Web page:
Monday, October 26, 2009

Best Thing I Heard Today: Marty Robbins doing "The Strawberry Roan"

Today's pic for Best Line in Any Song Ever: He's about the worst bucker I've seen on the range; he'll turn on a nickel and give you some change.

Most of the songs we listen to, we know what they mean. (Unless they're by Pavement.) They employ words and phrases from our experience, sentences we might have actually said at some point. "You must not know about me--I could have another you in a minute." "I've got a feeling that tonight's gonna be a good night." "You belong with me-ee-ee!" Smokey Robinson became America's greatest poet--in Simon Frith's explication of Bob Dylan's apocryphal(?) comment--by turning everyday phrases into resonant art. You, the listener, see yourself in the song first, and then (if it's a good song) you see your experience elevated to something universal because of its song treatment.

But some of the songs we listen to--and sorry for heedlessly roping you in here with me, but I bet it's true--we don't know what they mean at all. Or even if we do, there's NO WAY that these songs' specific lyrics resonate with their entire listening audience. I mean, how many cars do you see driving around with 28-inch rims? Not many, right? I see one out of several thousand, if that. But R Kelly's "I'm a Flirt" was a huge hit, and there's T-Pain opening his verse with the line, "When I pull up to the club all the shawties be like 'Daaaaaamn, 28s!'" (I don't make it to "clubs" or "VIPs" much, either, but those might be a little more prevalent.) Or, at a completely opposite end of the musical spectrum, take these cryptic lines scrawled into stone tablets by the Beach Boys:

"Just a little deuce coupe with a flat head mill
But she'll walk a thunderbird like she's standin' still
Shes ported and relieved and shes stroked and bored.
Shell do a hundred and forty with the top end floored"

I don't even know what a "Little Deuce Coupe" is, outside the fact that it's a Fast Car (Tracy Chapman! Now there's a universalist!), but that's all I need to know. And I'd guess that if you took all the people that love that song, you'd find more people who couldn't accurately describe a "flat head mill" than people who could. And of course, the Beach Boys also excelled at impenetrable surfing jargon.

We've got the same principle in play with today's featured song, "The Strawberry Roan," off Marty Robbins's iconic Gunfighter Ballads and Trail Songs:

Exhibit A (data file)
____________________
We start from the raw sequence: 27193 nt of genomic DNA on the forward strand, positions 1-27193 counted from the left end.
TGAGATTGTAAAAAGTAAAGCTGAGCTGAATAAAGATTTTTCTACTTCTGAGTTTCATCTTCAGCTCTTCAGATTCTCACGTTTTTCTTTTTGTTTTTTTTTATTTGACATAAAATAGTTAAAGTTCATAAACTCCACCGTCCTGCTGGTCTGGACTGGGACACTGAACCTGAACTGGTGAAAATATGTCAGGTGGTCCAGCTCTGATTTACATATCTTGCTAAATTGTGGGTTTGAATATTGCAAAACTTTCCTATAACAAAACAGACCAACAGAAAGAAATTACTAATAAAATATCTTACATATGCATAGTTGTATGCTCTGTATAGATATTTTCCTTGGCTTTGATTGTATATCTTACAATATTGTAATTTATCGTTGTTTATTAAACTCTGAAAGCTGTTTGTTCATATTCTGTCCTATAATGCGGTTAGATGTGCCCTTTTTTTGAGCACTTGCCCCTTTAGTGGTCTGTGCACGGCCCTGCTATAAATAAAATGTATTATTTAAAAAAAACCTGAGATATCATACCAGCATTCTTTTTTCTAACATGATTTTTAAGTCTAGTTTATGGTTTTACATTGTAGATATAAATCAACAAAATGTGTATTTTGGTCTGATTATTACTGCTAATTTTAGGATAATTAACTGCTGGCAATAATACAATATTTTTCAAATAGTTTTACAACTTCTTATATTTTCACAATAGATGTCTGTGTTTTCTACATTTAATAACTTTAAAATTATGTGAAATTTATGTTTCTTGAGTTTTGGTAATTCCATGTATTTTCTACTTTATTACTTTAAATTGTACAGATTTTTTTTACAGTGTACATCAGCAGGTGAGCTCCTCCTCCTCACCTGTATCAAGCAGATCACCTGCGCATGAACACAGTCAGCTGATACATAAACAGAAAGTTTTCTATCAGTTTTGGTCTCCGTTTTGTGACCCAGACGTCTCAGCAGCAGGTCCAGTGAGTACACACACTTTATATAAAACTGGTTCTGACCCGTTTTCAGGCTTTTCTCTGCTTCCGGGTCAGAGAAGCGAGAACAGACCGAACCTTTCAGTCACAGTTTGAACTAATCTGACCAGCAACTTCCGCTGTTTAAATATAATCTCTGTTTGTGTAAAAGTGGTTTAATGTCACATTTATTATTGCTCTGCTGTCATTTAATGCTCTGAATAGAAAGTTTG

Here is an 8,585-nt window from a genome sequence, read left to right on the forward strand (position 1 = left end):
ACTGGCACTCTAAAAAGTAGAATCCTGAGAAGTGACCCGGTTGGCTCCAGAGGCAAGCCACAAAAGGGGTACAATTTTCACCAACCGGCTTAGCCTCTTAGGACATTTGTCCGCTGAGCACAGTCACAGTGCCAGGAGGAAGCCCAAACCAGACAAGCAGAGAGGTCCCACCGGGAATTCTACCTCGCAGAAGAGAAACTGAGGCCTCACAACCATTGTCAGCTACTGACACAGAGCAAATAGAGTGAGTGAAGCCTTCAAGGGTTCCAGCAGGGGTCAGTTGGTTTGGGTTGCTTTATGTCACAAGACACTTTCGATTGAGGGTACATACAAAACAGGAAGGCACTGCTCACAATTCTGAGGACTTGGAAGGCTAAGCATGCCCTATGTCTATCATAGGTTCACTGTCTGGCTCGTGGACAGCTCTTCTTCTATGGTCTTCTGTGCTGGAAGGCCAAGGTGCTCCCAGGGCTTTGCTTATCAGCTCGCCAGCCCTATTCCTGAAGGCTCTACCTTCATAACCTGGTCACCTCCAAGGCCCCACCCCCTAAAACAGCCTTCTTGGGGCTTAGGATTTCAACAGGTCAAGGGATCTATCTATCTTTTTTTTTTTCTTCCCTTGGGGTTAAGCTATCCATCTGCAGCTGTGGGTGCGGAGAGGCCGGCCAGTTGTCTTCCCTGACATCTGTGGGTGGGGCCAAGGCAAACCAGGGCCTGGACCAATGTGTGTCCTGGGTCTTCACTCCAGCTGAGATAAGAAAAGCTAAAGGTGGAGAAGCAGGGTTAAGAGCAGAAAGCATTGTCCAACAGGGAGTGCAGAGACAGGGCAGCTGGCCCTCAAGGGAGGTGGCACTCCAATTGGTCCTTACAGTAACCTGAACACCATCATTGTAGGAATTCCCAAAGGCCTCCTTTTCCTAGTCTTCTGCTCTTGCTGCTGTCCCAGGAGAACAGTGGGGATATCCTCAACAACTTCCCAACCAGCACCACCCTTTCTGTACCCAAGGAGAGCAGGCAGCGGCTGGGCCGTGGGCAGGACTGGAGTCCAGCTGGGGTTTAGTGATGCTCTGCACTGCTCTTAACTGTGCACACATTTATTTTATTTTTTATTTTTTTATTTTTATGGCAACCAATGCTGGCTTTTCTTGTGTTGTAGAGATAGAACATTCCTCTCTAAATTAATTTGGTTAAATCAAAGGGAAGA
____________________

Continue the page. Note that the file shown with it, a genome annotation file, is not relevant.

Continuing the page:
While the idea of the song is pretty clear--Marty meets a horse he can't ride--some of the lingo is mysterious: "His legs are all spavined, he's got pigeon toes." Um...poor horse? "He sure is a frog-walker." Yeah, I remember when I came across a...frog-walker. That was a trip. Even when I understand something, it sounds enough like bronc fighter jargon that I sort of congratulate myself for being able to decipher it (much like T-Pain's "28s" line): "I gets the blinds on 'im and it sure is a fright / Next comes the saddle and I screws it down tight." I can picture it in my head, though that's not the verbiage I myself would've used, being scared of horses and all.

The appeal of these "jargon" songs seems to lie in that blend of self-congratulation ("I'm more a surfer than you are, because I know where Australia's Narabine is!") and authoritative mystery ("I'm sure Usher frequents the VIP, because he knows exactly what they drink there!"). In the case of Mr. Robbins and me, I have no doubt that this experience really happened, and that he is all the more badass as a result. (That's why he doesn't even have to play his guitar in the above clip!) (Note: the author of this song--"Traditional"--may be the true badass.) I also have no doubt that some of this badassness has transferred to me, since I was able to understand about 75% of what he was singing. In however small a way, I'm now part of Bronc Fighting World, and I can recognize the sublime mixture of relief and humiliation near song's end:

"I know there are ponies that I cannot ride;
There's some of them left, they haven't all died."

That's probably the true takeaway line. Actually, it's how I feel when I listen to music and I come across a song like this, that I don't fully understand (it happens more often with rap, or contemporary classical): Embarrassed by my ignorance, sure, but relieved that there are still unexplored vistas.

"There still are strange songs you unwrap like a gift;
There's some of them left, it's not all Taylor Swift."

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